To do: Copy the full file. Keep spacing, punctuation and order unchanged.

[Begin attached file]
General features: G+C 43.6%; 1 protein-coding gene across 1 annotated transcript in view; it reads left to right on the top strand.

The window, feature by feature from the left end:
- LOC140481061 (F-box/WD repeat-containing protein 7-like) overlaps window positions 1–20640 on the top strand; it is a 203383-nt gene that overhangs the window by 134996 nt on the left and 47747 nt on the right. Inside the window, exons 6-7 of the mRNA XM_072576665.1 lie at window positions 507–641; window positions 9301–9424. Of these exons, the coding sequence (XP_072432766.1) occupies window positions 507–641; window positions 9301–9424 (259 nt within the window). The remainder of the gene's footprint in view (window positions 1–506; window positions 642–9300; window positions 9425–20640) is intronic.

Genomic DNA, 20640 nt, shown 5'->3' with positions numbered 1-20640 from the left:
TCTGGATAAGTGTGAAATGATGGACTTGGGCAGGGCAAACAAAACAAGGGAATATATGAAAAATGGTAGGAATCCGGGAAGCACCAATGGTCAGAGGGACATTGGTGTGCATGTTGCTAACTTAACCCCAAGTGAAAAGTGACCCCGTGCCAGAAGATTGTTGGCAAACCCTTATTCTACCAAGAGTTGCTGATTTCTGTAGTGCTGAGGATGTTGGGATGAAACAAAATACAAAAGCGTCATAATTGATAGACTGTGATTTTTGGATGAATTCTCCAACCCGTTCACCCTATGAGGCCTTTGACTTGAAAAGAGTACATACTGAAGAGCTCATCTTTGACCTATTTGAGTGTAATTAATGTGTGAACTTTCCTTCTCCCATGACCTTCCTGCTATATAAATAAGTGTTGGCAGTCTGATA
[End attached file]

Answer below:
General features: G+C 43.6%; 1 protein-coding gene across 1 annotated transcript in view; it reads left to right on the top strand.

The window, feature by feature from the left end:
- LOC140481061 (F-box/WD repeat-containing protein 7-like) overlaps window positions 1–20640 on the top strand; it is a 203383-nt gene that overhangs the window by 134996 nt on the left and 47747 nt on the right. Inside the window, exons 6-7 of the mRNA XM_072576665.1 lie at window positions 507–641; window positions 9301–9424. Of these exons, the coding sequence (XP_072432766.1) occupies window positions 507–641; window positions 9301–9424 (259 nt within the window). The remainder of the gene's footprint in view (window positions 1–506; window positions 642–9300; window positions 9425–20640) is intronic.

Genomic DNA, 20640 nt, shown 5'->3' with positions numbered 1-20640 from the left:
TCTGGATAAGTGTGAAATGATGGACTTGGGCAGGGCAAACAAAACAAGGGAATATATGAAAAATGGTAGGAATCCGGGAAGCACCAATGGTCAGAGGGACATTGGTGTGCATGTTGCTAACTTAACCCCAAGTGAAAAGTGACCCCGTGCCAGAAGATTGTTGGCAAACCCTTATTCTACCAAGAGTTGCTGATTTCTGTAGTGCTGAGGATGTTGGGATGAAACAAAATACAAAAGCGTCATAATTGATAGACTGTGATTTTTGGATGAATTCTCCAACCCGTTCACCCTATGAGGCCTTTGACTTGAAAAGAGTACATACTGAAGAGCTCATCTTTGACCTATTTGAGTGTAATTAATGTGTGAACTTTCCTTCTCCCATGACCTTCCTGCTATATAAATAAGTGTTGGCAGTCTGATA